Unions hail Bangladesh garment industry deal

Swiss-based labour federations Industrial Global Union and UNI Global Union on Thursday praised top retailers for joining their drive to make Bangladesh's garment factories safer, after 1,127 people died in a factory collapse last month.

"This accord is a turning point," Philip Jennings, UNI Global Union's general secretary, said in a statement.

"We are putting in place rules that mark the end of the race to the bottom in the global supply chain."
The two union umbrella groups — which claim a combined global 
membership of 70 million — have been working for several years with Bangladeshi labour activists to craft an accord with Western retailers to improve shocking safety conditions at factories.
Efforts were given new urgency by the April 24th disaster in which the 
nine-storey Rana Plaza factory complex outside Dhaka crumbled, causing one of the world's worst industrial disasters.
The complex, which was found to have seriously violated construction laws, 
made clothes for a string of global names.
The full list of deal signatories released 
on Thursday was: H&M, Inditex, C&A, PVH, Tchibo, Tesco, Marks & Spencer, Primark, El Corte Ingles, jbc, Mango, Carrefour, KiK, Helly Hansen, G-Star, Aldi, New Look, Mothercare, Loblaws, Sainsbury's, Benetton, N Brown Group, Stockmann, WE Europe, Esprit, Rewe, Next, Lidl, Hess Natur, Switcher, and Abercrombie & Fitch.
"The companies who signed up are to be applauded," said Jyrki Raina, 
general secretary of IndustriALL Global Union.
"We are talking improving the working conditions and lives of some of the 
most exploited workers in the world, earning $38 a month in dangerous conditions," he added.
The Bangladesh Garment Manufacturers and Exporters Association, which 
represents 4,500 apparel factories, has also welcomed the accord.
The agreement binds retailers to hold independent building and fire safety 
inspections and pay for repairs.
Industry experts say most garment factories are unsafe as they are housed 
in converted blocks of flats or complexes such as Rana Plaza, designed to accommodate shops and banks.
Jennings criticized US groups Walmart and Gap for not joining in.

"Walmart, the world's largest retailer, is out of step. By not signing up 
the Walmart brand sinks to a new low. Equally Gap's refusal to join is a mistake that shoppers will not forget. We will make progress without them," he said.
Walmart, however, has undertaken to inspect all 279 of its Bangladeshi 
suppliers and publish the results, while Gap has underlined that it launched its own drive last October.
Bangladesh is the world's second-biggest apparel maker and the $20 billion 
(15.5-billion-euro) industry accounts for up to 80 percent of annual exports.

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Talks fail on Bangladesh clothing worker claims

A two-day meeting in Geneva of high street clothing brands and pressure groups aimed at reaching a compensation deal for victims of two Bangladesh factory disasters ended Thursday in failure, organizers said.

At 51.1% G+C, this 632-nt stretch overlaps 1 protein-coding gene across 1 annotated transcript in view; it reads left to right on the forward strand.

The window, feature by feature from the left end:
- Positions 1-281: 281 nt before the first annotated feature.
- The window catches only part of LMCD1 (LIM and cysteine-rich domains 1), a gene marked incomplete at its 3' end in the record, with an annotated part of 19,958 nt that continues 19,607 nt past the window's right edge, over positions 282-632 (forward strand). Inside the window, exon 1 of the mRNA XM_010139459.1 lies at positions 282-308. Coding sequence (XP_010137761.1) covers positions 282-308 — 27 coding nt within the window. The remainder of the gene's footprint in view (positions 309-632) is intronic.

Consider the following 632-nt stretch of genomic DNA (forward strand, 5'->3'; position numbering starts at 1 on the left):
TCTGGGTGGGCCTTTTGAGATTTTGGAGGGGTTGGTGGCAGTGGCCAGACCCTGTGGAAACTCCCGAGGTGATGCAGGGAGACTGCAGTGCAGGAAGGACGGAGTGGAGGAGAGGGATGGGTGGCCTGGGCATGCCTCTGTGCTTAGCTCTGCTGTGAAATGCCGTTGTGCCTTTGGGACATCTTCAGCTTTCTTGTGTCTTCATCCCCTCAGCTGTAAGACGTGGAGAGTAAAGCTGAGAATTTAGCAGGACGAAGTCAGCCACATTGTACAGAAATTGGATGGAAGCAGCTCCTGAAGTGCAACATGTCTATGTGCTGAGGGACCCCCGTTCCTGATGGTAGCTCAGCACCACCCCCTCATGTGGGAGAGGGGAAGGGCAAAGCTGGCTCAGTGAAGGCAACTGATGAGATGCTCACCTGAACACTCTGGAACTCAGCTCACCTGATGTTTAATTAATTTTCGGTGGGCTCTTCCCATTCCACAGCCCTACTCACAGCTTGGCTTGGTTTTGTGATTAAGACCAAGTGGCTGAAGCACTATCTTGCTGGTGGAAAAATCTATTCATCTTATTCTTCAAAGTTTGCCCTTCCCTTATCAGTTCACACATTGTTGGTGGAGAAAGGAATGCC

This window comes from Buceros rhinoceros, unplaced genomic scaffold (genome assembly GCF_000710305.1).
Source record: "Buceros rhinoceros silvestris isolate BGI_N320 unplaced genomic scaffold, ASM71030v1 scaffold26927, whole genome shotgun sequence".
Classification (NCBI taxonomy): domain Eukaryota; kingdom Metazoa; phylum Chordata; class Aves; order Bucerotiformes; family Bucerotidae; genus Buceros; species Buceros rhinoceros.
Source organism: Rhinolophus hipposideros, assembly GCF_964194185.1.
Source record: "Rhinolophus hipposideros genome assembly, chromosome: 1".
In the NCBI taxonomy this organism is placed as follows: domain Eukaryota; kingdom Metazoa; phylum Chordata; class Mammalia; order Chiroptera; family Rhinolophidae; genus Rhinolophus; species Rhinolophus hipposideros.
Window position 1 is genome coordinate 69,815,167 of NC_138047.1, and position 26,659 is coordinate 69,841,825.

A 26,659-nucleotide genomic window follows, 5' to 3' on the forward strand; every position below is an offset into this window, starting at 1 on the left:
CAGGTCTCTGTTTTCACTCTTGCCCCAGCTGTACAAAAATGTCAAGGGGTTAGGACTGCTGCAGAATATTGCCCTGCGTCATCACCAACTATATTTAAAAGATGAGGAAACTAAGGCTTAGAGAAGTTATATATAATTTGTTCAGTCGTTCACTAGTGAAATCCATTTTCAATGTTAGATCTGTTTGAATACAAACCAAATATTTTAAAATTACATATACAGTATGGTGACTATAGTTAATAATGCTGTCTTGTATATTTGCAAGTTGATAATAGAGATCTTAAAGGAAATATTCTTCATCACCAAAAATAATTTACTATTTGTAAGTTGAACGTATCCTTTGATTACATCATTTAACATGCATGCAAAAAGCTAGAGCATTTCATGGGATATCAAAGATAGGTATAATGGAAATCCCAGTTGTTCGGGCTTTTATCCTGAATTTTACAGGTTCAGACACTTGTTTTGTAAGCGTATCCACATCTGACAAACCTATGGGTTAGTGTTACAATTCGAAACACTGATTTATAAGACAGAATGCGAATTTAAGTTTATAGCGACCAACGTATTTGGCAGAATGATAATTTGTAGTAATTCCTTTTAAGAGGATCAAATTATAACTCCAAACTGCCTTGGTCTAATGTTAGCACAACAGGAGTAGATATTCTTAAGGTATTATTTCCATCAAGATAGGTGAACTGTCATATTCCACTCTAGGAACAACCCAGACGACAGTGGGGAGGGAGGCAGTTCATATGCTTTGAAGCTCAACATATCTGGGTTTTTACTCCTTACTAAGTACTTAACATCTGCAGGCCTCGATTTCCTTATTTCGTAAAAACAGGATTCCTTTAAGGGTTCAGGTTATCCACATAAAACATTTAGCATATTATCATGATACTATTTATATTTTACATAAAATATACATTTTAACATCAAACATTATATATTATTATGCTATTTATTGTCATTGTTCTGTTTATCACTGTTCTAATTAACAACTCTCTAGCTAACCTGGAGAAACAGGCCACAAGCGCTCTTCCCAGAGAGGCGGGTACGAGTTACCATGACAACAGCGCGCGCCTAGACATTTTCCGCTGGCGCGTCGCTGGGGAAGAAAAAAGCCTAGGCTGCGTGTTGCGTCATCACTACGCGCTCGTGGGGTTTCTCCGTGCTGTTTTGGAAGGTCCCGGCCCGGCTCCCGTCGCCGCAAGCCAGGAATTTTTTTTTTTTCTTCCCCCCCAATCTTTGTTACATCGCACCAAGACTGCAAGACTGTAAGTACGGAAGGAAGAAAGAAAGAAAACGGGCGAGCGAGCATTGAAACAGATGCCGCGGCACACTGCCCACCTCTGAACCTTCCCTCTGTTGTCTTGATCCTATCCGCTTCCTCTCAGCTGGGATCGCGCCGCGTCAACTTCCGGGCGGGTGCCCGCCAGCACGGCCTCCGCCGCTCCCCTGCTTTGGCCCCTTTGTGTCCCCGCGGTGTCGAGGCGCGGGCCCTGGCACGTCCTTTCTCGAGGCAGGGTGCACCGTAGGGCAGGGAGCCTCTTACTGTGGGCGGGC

The talks came after a building housing garment factories collapsed in Bangladesh in April, killing more than 1,100 people.

They were aimed at agreeing compensation for the families of those victims and those of other factory disasters.
The disaster placed the international spotlight on the often appalling conditions and the lack of rights for workers at the country's 4,500 garment factories, and retailers responded with a pledge to improve safety.
But the campaign groups that organized the meeting said only around a third of the firms invited had even turned up, with key names including Walmart, Benetton and Mango staying away.
Primark was the only clothing retailer to make a concrete commitment at the meeting, vowing to provide a further three months salary to families affected by the Rana Plaza factory collapse.
The 11 brands that made an appearance were mainly European and also included Bon Marche, Camaieu and Store Twenty One.
"We are disappointed that they didn't commit to an amount," said Ineke Zeldenrust, international coordinator at the Clean Clothes Campaign.

"We had hoped to achieve much more."
Organizers, said $74.57 million would be needed to compensate the Rana Plaza victims for their suffering and lost income.
Another $6.44 million would be needed for the victims of a deadly fire that killed 112 workers at the Tazreen Fashions factories outside Dhaka in November, they said.
Bangladesh is the world's second biggest apparel exporter, with its garment factories accounting for 80 percent of its overseas shipments.
But the industry has been hit by a series of recent disasters highlighting appalling safety conditions at many factories.
In July Bangladesh approved a new labour law to strengthen employees' rights and improve workplace safety, in response to the Rana Plaza collapse.
"Consumers will be shocked that almost a half-year has passed since the Rana Plaza disaster with only one brand so far providing any compensation to the disaster's victims," IndustriALL assistant chief Monika Kemperle said in a statement.
New meetings would take place with retailers within the next two weeks, organizers said.